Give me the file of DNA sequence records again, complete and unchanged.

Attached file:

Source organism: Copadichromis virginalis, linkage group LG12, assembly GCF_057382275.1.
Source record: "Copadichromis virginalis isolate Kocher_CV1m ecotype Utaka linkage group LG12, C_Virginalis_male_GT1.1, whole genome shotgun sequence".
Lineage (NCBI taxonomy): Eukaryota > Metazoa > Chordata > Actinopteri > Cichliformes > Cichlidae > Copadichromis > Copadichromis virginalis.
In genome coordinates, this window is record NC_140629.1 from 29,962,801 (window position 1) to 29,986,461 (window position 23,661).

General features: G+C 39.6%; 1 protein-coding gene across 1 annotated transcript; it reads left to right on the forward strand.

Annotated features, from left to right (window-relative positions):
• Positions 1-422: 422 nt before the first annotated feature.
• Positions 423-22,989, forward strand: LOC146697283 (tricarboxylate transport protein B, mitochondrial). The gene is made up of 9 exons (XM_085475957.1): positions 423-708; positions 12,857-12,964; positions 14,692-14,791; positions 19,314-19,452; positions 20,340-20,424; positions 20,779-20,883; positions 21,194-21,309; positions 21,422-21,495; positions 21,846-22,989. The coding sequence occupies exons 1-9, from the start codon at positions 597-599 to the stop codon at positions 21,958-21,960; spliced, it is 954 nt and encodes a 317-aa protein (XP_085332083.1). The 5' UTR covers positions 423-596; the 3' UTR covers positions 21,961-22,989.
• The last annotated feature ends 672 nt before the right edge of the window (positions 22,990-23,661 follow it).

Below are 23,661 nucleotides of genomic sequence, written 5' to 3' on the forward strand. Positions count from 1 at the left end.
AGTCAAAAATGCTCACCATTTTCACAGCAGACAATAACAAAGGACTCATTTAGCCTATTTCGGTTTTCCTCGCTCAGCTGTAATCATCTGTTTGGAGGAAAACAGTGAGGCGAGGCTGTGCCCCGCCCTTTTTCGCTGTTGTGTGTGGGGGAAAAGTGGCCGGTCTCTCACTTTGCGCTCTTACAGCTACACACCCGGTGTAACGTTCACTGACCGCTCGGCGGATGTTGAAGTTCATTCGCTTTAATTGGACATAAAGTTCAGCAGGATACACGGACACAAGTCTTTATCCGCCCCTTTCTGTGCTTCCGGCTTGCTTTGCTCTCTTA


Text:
Source organism: Copadichromis virginalis, linkage group LG12, assembly GCF_057382275.1.
Source record: "Copadichromis virginalis isolate Kocher_CV1m ecotype Utaka linkage group LG12, C_Virginalis_male_GT1.1, whole genome shotgun sequence".
Lineage (NCBI taxonomy): Eukaryota > Metazoa > Chordata > Actinopteri > Cichliformes > Cichlidae > Copadichromis > Copadichromis virginalis.
In genome coordinates, this window is record NC_140629.1 from 29,962,801 (window position 1) to 29,986,461 (window position 23,661).

General features: G+C 39.6%; 1 protein-coding gene across 1 annotated transcript; it reads left to right on the forward strand.

Annotated features, from left to right (window-relative positions):
• Positions 1-422: 422 nt before the first annotated feature.
• Positions 423-22,989, forward strand: LOC146697283 (tricarboxylate transport protein B, mitochondrial). The gene is made up of 9 exons (XM_085475957.1): positions 423-708; positions 12,857-12,964; positions 14,692-14,791; positions 19,314-19,452; positions 20,340-20,424; positions 20,779-20,883; positions 21,194-21,309; positions 21,422-21,495; positions 21,846-22,989. The coding sequence occupies exons 1-9, from the start codon at positions 597-599 to the stop codon at positions 21,958-21,960; spliced, it is 954 nt and encodes a 317-aa protein (XP_085332083.1). The 5' UTR covers positions 423-596; the 3' UTR covers positions 21,961-22,989.
• The last annotated feature ends 672 nt before the right edge of the window (positions 22,990-23,661 follow it).

Below are 23,661 nucleotides of genomic sequence, written 5' to 3' on the forward strand. Positions count from 1 at the left end.
AGTCAAAAATGCTCACCATTTTCACAGCAGACAATAACAAAGGACTCATTTAGCCTATTTCGGTTTTCCTCGCTCAGCTGTAATCATCTGTTTGGAGGAAAACAGTGAGGCGAGGCTGTGCCCCGCCCTTTTTCGCTGTTGTGTGTGGGGGAAAAGTGGCCGGTCTCTCACTTTGCGCTCTTACAGCTACACACCCGGTGTAACGTTCACTGACCGCTCGGCGGATGTTGAAGTTCATTCGCTTTAATTGGACATAAAGTTCAGCAGGATACACGGACACAAGTCTTTATCCGCCCCTTTCTGTGCTTCCGGCTTGCTTTGCTCTCTTA